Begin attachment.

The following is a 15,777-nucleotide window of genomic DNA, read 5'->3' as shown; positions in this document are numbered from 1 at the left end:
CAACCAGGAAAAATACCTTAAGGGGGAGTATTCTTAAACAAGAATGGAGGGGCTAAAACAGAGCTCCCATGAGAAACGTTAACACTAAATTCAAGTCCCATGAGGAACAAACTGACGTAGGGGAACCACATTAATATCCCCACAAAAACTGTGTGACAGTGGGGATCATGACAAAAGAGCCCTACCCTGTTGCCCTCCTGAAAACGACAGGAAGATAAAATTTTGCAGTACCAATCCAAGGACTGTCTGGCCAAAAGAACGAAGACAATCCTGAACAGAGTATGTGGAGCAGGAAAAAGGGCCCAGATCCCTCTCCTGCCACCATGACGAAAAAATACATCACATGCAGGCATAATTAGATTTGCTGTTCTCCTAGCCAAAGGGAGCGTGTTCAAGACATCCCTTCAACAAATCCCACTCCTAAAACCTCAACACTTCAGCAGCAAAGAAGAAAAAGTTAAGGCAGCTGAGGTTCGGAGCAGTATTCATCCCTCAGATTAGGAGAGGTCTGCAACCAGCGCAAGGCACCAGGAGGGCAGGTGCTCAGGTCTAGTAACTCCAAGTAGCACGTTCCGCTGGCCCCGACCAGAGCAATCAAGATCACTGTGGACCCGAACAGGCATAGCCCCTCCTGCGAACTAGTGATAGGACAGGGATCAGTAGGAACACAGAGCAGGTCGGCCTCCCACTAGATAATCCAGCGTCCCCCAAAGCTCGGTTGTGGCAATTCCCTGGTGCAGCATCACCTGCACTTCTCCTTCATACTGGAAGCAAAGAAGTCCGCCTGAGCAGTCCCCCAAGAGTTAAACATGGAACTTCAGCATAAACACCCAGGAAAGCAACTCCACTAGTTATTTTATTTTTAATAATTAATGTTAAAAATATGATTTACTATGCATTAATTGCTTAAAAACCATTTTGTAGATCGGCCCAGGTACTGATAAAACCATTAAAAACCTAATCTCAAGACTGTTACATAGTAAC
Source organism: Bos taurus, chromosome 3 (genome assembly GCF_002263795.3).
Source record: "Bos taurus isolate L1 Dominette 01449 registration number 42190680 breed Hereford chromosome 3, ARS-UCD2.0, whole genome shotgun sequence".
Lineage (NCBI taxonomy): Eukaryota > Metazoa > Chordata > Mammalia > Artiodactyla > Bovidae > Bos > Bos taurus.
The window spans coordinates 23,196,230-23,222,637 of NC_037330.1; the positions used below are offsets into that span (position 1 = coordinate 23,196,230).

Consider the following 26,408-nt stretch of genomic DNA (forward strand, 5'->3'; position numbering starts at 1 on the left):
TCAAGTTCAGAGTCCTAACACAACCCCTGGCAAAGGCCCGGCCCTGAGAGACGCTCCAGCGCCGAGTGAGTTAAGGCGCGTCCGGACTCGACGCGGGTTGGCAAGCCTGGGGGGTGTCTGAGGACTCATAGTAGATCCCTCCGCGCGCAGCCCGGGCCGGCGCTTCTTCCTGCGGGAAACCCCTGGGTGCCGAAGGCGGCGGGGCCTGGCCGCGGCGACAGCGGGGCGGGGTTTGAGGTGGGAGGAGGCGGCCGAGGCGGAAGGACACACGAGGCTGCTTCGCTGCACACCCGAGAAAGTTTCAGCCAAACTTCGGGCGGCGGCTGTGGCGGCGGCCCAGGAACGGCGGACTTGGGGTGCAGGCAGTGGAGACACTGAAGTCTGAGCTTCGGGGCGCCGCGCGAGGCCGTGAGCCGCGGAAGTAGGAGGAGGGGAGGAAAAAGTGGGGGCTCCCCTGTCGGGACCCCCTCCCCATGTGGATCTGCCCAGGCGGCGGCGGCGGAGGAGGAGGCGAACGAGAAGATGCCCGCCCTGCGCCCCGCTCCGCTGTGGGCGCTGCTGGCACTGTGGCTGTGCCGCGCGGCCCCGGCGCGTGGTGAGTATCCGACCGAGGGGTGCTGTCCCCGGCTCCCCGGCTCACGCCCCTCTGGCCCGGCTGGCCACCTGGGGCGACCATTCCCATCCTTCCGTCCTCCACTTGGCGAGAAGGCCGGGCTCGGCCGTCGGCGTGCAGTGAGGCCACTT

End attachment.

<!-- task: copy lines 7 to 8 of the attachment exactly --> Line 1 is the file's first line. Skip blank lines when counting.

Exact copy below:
Consider the following 26,408-nt stretch of genomic DNA (forward strand, 5'->3'; position numbering starts at 1 on the left):
TCAAGTTCAGAGTCCTAACACAACCCCTGGCAAAGGCCCGGCCCTGAGAGACGCTCCAGCGCCGAGTGAGTTAAGGCGCGTCCGGACTCGACGCGGGTTGGCAAGCCTGGGGGGTGTCTGAGGACTCATAGTAGATCCCTCCGCGCGCAGCCCGGGCCGGCGCTTCTTCCTGCGGGAAACCCCTGGGTGCCGAAGGCGGCGGGGCCTGGCCGCGGCGACAGCGGGGCGGGGTTTGAGGTGGGAGGAGGCGGCCGAGGCGGAAGGACACACGAGGCTGCTTCGCTGCACACCCGAGAAAGTTTCAGCCAAACTTCGGGCGGCGGCTGTGGCGGCGGCCCAGGAACGGCGGACTTGGGGTGCAGGCAGTGGAGACACTGAAGTCTGAGCTTCGGGGCGCCGCGCGAGGCCGTGAGCCGCGGAAGTAGGAGGAGGGGAGGAAAAAGTGGGGGCTCCCCTGTCGGGACCCCCTCCCCATGTGGATCTGCCCAGGCGGCGGCGGCGGAGGAGGAGGCGAACGAGAAGATGCCCGCCCTGCGCCCCGCTCCGCTGTGGGCGCTGCTGGCACTGTGGCTGTGCCGCGCGGCCCCGGCGCGTGGTGAGTATCCGACCGAGGGGTGCTGTCCCCGGCTCCCCGGCTCACGCCCCTCTGGCCCGGCTGGCCACCTGGGGCGACCATTCCCATCCTTCCGTCCTCCACTTGGCGAGAAGGCCGGGCTCGGCCGTCGGCGTGCAGTGAGGCCACTT